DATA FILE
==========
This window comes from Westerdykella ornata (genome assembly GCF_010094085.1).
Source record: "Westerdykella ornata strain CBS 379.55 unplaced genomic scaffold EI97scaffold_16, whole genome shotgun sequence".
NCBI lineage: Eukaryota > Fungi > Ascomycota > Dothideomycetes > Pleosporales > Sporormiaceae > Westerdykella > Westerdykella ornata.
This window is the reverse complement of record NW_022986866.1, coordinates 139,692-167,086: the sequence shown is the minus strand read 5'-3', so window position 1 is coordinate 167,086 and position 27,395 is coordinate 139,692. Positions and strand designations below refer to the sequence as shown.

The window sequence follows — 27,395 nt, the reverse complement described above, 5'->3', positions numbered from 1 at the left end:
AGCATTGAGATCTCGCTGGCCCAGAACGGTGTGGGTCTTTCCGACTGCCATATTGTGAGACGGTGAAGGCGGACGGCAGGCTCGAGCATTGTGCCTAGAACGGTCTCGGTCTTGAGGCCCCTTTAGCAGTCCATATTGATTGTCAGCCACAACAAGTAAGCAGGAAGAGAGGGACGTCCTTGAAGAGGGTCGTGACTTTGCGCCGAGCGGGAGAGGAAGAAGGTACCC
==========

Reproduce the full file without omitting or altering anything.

This window comes from Westerdykella ornata (genome assembly GCF_010094085.1).
Source record: "Westerdykella ornata strain CBS 379.55 unplaced genomic scaffold EI97scaffold_16, whole genome shotgun sequence".
NCBI lineage: Eukaryota > Fungi > Ascomycota > Dothideomycetes > Pleosporales > Sporormiaceae > Westerdykella > Westerdykella ornata.
This window is the reverse complement of record NW_022986866.1, coordinates 139,692-167,086: the sequence shown is the minus strand read 5'-3', so window position 1 is coordinate 167,086 and position 27,395 is coordinate 139,692. Positions and strand designations below refer to the sequence as shown.

The window sequence follows — 27,395 nt, the reverse complement described above, 5'->3', positions numbered from 1 at the left end:
AGCATTGAGATCTCGCTGGCCCAGAACGGTGTGGGTCTTTCCGACTGCCATATTGTGAGACGGTGAAGGCGGACGGCAGGCTCGAGCATTGTGCCTAGAACGGTCTCGGTCTTGAGGCCCCTTTAGCAGTCCATATTGATTGTCAGCCACAACAAGTAAGCAGGAAGAGAGGGACGTCCTTGAAGAGGGTCGTGACTTTGCGCCGAGCGGGAGAGGAAGAAGGTACCC